The Mapping Process
Dementia Care Mapping was devised at the University of Bradford by Professor Tom Kitwood and Dr Kathleen Bredin in the late 1980s. This was in response to the need for evaluation tools that looked at care from the point of view of the person living with dementia, as up until then no such tools existed. Following their discoveries, Professor Kitwood became a pioneer in person-centred dementia research and an advocate for people living with dementia and the ways that they were marginalised in society at that time.
Dementia care mapping is an observational tool used in care settings to ensure that a person living with dementia has a holistic, or whole-person approach to their care, meaning that their emotional, spiritual and social wellbeing are taken into account, not just their physical health. According to the University of Bradford, Dementia Care Mapping can be used to “improve well-being and quality of life for people living with dementia at an individual care-planning level. Small things that engender happiness or distress are highlighted in the process of mapping. This can be built upon to ensure that people have the opportunity to experience well-being more often during their day.”
The Dementia Care Mapping process consists of five phases:
- Preparation and briefing
- Feedback (both written report and verbal feedback)
- Action planning
What Is Dementia Care Mapping Used For?
Dementia Care Mapping is carried out by specially trained staff to ensure that the person living with dementia is being cared for in ways that enhance their quality of life at all times. It should be carried out at regular intervals so that care can be adjusted accordingly and support plans updated to reflect the changes in the person’s care. The person who is mapping will observe one or several people living with dementia at a particular time of day or during specific activities, such as mealtimes.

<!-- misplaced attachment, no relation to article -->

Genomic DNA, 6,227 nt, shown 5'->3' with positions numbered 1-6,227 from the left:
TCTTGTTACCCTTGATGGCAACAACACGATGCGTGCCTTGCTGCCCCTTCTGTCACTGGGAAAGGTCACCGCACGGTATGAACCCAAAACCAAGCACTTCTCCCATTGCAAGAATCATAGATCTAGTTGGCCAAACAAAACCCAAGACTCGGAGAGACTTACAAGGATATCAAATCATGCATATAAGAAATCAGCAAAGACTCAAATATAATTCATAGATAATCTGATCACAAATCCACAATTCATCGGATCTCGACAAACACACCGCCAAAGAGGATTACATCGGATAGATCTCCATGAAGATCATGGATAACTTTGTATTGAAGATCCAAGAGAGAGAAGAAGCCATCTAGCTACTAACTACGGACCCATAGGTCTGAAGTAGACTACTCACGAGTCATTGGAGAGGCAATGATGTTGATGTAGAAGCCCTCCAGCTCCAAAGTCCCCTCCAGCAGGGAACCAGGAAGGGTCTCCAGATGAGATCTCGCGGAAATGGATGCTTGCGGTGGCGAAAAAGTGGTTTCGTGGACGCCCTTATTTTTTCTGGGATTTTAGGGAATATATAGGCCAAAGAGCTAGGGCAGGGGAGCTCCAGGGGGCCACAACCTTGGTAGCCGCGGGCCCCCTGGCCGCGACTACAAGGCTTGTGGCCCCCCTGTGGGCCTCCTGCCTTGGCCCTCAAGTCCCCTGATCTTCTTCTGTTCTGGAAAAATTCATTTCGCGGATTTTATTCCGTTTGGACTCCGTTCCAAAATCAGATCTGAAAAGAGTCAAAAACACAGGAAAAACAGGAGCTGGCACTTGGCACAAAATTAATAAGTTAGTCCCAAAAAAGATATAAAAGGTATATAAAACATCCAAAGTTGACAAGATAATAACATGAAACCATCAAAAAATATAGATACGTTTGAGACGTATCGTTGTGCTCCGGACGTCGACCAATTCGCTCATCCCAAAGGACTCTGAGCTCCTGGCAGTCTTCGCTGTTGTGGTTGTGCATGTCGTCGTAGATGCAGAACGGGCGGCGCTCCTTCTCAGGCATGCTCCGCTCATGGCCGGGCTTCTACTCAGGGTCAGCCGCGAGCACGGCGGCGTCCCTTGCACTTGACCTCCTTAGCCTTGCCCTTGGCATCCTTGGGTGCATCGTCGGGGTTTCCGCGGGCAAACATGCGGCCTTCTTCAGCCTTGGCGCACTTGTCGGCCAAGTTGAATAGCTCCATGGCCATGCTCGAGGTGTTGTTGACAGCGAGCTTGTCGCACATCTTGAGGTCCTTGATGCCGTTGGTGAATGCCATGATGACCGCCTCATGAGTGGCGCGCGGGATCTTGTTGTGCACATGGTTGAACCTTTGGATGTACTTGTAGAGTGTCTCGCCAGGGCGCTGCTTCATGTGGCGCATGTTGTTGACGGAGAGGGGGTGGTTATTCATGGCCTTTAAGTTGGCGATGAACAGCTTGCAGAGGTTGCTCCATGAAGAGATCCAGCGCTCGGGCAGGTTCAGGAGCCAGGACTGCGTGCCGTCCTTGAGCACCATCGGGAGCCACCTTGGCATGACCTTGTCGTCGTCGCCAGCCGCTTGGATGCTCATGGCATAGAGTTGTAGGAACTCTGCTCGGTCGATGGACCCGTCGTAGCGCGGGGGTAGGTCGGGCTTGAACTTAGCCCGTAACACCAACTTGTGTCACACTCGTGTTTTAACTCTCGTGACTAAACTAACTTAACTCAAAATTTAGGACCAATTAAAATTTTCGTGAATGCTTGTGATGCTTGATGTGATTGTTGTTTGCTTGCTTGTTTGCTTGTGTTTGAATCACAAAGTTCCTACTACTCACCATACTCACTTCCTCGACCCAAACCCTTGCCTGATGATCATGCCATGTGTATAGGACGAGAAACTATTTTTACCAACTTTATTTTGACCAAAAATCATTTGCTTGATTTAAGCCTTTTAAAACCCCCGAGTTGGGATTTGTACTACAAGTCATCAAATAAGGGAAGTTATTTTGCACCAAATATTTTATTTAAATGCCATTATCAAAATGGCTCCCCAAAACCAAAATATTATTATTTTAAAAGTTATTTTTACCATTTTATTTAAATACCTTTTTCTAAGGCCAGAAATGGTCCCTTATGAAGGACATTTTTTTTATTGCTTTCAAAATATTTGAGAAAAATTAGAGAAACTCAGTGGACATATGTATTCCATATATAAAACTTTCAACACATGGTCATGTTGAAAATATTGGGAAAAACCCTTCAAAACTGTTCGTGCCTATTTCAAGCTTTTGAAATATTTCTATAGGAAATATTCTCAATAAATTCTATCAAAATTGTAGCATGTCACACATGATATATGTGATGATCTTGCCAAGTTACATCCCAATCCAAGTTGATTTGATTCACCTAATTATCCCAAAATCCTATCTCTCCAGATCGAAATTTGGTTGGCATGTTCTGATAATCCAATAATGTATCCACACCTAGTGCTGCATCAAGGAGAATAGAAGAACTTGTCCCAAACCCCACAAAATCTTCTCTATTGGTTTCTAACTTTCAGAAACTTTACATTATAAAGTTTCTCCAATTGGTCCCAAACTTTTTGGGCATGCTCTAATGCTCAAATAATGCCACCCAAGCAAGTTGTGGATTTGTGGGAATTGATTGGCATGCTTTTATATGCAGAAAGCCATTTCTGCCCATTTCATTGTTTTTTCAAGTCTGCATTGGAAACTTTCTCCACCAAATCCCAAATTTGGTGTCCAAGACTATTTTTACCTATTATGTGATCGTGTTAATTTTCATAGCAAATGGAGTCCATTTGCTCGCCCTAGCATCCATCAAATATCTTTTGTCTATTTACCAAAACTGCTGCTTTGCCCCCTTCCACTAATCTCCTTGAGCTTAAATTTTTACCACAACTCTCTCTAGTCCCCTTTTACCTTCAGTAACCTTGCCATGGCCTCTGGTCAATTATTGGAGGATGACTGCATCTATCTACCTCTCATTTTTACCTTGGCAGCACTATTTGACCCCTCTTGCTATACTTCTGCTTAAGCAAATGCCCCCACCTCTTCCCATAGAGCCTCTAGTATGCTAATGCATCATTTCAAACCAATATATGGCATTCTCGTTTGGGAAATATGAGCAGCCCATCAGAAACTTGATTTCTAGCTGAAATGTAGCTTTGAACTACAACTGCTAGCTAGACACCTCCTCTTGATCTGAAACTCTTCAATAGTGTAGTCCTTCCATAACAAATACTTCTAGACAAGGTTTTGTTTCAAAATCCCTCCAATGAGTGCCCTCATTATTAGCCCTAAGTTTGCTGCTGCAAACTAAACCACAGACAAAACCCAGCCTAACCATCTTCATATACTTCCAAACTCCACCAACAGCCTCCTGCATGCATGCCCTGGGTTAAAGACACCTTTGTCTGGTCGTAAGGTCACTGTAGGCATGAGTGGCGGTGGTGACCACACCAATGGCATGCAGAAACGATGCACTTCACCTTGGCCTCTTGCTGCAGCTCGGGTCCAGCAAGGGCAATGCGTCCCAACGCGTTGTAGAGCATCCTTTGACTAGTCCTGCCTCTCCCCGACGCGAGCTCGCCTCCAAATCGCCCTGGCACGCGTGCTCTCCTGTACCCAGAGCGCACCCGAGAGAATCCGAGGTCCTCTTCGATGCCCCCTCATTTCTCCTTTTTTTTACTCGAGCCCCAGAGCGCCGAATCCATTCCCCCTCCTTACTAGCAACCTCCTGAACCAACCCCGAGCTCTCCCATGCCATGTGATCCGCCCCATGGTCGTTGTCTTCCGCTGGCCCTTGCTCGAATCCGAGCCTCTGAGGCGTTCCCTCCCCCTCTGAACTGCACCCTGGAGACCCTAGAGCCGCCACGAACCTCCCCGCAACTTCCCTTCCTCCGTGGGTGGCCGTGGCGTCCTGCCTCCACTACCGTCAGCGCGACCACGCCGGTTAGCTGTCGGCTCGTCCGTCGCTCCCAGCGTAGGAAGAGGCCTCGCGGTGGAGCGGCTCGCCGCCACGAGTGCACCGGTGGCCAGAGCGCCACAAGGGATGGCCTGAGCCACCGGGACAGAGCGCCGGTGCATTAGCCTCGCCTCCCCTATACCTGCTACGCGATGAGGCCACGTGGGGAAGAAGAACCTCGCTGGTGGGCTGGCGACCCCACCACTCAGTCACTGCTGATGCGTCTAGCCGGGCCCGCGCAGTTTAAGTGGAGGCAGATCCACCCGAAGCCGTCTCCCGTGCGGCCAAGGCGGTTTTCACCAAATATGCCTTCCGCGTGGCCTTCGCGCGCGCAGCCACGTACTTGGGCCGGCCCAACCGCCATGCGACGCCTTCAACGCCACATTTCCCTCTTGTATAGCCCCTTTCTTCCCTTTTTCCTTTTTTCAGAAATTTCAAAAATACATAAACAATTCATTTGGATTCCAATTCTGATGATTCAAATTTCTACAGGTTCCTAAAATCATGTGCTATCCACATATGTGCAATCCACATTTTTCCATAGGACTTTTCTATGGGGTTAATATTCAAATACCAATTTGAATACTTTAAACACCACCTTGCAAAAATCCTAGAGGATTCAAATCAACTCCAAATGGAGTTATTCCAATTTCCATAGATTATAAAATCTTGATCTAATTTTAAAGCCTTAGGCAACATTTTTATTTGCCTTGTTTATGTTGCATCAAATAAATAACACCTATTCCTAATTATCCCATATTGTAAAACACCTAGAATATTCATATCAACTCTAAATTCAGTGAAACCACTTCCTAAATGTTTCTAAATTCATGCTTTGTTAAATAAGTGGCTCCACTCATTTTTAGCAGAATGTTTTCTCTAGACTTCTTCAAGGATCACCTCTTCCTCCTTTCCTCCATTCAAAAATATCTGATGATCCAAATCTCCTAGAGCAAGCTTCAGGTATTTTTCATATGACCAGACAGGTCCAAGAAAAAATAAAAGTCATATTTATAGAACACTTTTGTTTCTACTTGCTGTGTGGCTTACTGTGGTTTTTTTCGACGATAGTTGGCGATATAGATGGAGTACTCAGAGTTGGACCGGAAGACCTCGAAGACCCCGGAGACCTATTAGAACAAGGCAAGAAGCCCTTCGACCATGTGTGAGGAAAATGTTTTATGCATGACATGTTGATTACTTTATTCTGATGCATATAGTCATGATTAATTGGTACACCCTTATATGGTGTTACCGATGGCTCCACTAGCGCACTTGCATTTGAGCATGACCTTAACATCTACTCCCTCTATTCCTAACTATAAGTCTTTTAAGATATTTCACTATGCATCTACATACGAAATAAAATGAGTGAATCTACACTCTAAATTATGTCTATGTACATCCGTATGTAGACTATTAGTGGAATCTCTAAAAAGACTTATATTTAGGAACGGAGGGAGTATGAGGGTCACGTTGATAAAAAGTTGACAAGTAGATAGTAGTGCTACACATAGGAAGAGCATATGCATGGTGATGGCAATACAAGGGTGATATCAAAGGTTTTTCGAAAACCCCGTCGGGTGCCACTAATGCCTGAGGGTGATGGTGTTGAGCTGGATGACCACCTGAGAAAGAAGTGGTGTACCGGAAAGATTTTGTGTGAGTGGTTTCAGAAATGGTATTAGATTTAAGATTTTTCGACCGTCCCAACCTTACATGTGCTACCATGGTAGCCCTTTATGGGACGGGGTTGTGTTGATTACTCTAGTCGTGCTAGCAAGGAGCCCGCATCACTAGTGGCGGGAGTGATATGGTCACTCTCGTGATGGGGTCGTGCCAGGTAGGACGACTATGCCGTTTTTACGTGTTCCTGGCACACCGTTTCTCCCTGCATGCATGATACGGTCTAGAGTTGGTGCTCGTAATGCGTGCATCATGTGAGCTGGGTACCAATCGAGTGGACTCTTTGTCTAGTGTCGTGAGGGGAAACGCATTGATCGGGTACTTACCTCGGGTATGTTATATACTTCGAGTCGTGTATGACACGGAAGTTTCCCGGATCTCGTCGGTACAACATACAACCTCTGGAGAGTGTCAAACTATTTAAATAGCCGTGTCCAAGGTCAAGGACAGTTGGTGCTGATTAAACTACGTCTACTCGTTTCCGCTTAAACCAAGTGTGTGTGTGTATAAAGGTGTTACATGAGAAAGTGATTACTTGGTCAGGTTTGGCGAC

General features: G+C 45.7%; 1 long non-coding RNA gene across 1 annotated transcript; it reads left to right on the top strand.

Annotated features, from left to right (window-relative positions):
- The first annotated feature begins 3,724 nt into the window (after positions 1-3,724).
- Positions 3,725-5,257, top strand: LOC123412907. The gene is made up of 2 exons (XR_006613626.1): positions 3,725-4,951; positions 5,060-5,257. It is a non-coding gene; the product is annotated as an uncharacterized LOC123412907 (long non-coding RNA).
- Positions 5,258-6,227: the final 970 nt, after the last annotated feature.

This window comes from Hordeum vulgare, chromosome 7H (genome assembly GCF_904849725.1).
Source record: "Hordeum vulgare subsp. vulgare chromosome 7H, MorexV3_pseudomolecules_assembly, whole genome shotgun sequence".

According to Alzheimer’s Society, Dementia Care Mapping processes are used so that staff “focus on the experience of the person with dementia in order to action plan and provide person-centred care for them. What they learn about changes that could improve care from specific examples of the experience of people with dementia.” This can be beneficial not just for the people observed, but for others in the same care setting, as well as identifying where staff training needs exist and where skills may need developing.
Who Can Benefit from Dementia Care Mapping?
Dementia Care Mapping can benefit all people living with dementia, especially where there may be concerns about the quality of care being delivered, as well as everyone involved in the person’s care including staff, family members and visitors. It gives everyone an opportunity to reflect on and review the care being delivered and work together to achieve the best possible quality of life for the person concerned.
This process benefits the person living with dementia as it will focus on the care that they receive and whether it is person-centred and of a standard that represents how they wish to live their life. According to the University of Bradford’s Centre for Applied Dementia Studies, “The benefits of DCM include the improvement of people’s well-being and helping staff see care from the point of view of the person living with dementia, leading…them to feel more confident in implementing person-centred care. DCM has also been found to increase the job satisfaction of care staff.”
Dementia Care Mapping isn’t just suitable for use in hospitals, care homes and hospices either, it can be implemented in domiciliary care settings too, and as a supervisory framework for home care staff. Helping Hands are considered the dementia home care experts as we’ve been supporting our customers to live their best lives while living with dementia for over 30 years. If you would like to learn more about how Helping Hands could support you or a loved one living with dementia to receive the highest standards of care in your own home then contact us today. Our friendly customer care team are available seven days a week to advise you.